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Aubertine: Elimination of ‘Nickel and Dime’ Taxes from Budget is a Victory for Rural New Yorkers

 

Senator Applauds the Governor, Leadership for listening to concerns of Upstate New York

ALBANY (March 11, 2009)—State Sen. Darrel J. Aubertine today applauded Gov. David Paterson and leadership in the Senate and Assembly for listening to him and Upstate New Yorkers by eliminating $1.3 billion in taxes and fees from ongoing budget discussions.

“We can ease the minds of our constituents and assure them that these ‘peanut taxes’ that would have adversely targeted the poor and the middle class are in fact not going to be part of any plan to balance our 2009-10 budget,” said Sen. Aubertine, chair of the Legislative Commission on Rural Resources. “This is very good news for all of New York, especially rural New York. These were not broad based proposals and they unfairly targeted the working people hit hardest by the economic downturn.”

The announcement today eliminated proposals to:
• Restructure the sales tax exemption on clothing
• Impose a new sales tax on non-diet soft drinks,
• Extend sales tax to cable and satellite television and radio,
• Limit the capital improvement exemption in the state’s tax code,
• Tax personal and credit services such as haircuts and gym memberships,
• Tax entertainment related spending, such as bowling fees, movie tickets,
• Create a digital property sales tax for Internet downloads,
• Charge people tax on the value of coupons.

“My office has received hundreds of emails, postcards and letters from bowlers, working New Yorkers and people representing our tourism industry to name a few,” Sen. Aubertine said. “I, like many of my colleagues, brought these concerns to leadership and the voice of the people we represent was heard loud and clear. I applaud the governor and our leadership in the Legislature for doing the right thing.”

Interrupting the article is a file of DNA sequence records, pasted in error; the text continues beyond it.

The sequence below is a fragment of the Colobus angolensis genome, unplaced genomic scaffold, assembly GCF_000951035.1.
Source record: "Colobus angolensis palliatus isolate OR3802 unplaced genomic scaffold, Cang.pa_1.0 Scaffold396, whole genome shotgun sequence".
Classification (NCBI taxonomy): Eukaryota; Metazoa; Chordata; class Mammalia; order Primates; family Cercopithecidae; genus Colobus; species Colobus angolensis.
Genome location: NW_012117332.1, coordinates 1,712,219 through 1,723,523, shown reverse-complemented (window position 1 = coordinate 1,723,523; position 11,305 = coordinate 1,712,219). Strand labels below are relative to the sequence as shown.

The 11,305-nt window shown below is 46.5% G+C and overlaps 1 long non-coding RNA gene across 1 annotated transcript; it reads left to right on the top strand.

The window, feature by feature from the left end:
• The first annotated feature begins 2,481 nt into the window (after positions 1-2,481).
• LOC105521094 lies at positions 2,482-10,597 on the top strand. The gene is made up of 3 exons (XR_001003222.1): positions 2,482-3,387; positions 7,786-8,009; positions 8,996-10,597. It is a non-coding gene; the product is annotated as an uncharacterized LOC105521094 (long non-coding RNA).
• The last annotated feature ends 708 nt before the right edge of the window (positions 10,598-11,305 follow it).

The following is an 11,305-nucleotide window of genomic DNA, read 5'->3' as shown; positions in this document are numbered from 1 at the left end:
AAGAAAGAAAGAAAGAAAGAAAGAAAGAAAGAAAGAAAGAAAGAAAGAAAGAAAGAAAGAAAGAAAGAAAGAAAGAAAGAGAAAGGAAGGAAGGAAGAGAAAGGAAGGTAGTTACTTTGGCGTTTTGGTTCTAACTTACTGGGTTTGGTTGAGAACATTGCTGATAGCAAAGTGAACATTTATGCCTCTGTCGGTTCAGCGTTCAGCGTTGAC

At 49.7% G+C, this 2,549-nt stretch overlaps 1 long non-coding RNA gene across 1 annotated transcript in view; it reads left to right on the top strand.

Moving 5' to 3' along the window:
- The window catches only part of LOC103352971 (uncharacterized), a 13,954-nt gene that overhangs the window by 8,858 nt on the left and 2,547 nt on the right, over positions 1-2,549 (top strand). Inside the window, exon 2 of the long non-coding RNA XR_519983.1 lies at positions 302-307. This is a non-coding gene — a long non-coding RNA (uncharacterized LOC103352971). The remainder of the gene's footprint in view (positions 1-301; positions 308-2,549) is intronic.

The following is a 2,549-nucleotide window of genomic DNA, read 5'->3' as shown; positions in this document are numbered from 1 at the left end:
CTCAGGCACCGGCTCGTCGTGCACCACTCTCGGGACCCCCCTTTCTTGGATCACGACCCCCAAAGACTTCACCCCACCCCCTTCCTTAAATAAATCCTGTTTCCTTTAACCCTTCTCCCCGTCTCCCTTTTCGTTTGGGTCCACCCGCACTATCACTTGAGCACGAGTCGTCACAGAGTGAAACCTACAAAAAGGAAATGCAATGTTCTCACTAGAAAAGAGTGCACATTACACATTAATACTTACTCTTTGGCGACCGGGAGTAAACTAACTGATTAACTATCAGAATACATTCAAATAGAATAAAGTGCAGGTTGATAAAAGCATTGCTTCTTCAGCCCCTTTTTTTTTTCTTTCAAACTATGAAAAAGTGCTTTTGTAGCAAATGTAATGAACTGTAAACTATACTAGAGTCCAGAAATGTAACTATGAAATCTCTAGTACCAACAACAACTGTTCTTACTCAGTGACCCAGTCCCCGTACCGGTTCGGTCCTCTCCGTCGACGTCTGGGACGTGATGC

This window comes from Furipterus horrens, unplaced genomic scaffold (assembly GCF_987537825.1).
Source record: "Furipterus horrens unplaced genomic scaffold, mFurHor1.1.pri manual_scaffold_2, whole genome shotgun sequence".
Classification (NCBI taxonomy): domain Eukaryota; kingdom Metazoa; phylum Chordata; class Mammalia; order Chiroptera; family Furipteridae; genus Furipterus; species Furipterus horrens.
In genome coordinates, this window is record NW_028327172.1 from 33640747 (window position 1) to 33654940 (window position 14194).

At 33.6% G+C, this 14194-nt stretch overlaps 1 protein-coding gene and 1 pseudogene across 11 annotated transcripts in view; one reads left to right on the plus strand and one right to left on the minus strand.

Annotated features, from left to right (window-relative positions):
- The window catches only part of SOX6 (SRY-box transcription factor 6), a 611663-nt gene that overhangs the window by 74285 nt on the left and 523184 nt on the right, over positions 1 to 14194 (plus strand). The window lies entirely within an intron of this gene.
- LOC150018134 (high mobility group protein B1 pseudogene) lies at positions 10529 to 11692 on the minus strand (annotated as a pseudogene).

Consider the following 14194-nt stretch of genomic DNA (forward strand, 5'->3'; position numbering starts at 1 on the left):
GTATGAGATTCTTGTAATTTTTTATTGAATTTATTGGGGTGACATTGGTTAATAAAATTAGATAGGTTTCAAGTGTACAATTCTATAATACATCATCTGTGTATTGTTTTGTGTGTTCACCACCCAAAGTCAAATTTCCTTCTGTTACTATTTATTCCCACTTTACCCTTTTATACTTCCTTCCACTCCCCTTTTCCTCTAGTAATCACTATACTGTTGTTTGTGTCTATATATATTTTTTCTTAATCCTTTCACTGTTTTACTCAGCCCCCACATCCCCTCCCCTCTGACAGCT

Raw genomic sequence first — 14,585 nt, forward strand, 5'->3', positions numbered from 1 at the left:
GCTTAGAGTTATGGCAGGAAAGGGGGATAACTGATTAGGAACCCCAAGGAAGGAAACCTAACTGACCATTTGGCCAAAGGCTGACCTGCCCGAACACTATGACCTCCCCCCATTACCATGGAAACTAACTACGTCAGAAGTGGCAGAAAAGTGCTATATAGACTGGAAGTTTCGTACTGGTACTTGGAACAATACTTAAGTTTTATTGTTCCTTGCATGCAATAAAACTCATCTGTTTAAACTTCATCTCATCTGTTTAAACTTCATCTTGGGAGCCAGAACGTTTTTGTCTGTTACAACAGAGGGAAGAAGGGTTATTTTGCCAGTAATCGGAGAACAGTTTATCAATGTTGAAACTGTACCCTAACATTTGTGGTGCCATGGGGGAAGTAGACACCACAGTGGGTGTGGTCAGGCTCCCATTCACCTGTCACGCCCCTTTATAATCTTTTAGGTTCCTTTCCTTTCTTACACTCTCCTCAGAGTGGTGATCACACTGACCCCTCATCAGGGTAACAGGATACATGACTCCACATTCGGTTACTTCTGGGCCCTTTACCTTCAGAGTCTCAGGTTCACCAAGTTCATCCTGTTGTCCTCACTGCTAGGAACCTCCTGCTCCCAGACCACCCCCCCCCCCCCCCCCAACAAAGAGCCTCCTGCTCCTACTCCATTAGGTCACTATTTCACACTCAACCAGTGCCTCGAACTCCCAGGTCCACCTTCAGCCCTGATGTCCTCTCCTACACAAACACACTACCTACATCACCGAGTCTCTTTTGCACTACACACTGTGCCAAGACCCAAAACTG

The Senator, who has been referring to these proposals as “peanut taxes” because of how little each one contributed to closing the state’s budget gaps compared to the negative impact they would have on individuals, was especially concerned about the added expense for family activities from recreational sports to satellite television subscribers in the 48th District’s rural areas.

“In tough economic times, people are looking even harder for value in their entertainment dollar to bond with their families and remain a part of the social fabric,” Sen. Aubertine said. “Especially in our most rural areas, where options are limited, people rely on services like satellite television and radio. These taxes would have unfairly discriminated against Upstate and rural New Yorkers and would have added up to little for the state, compared to the impact they would have had on the everyday lives of so many people.”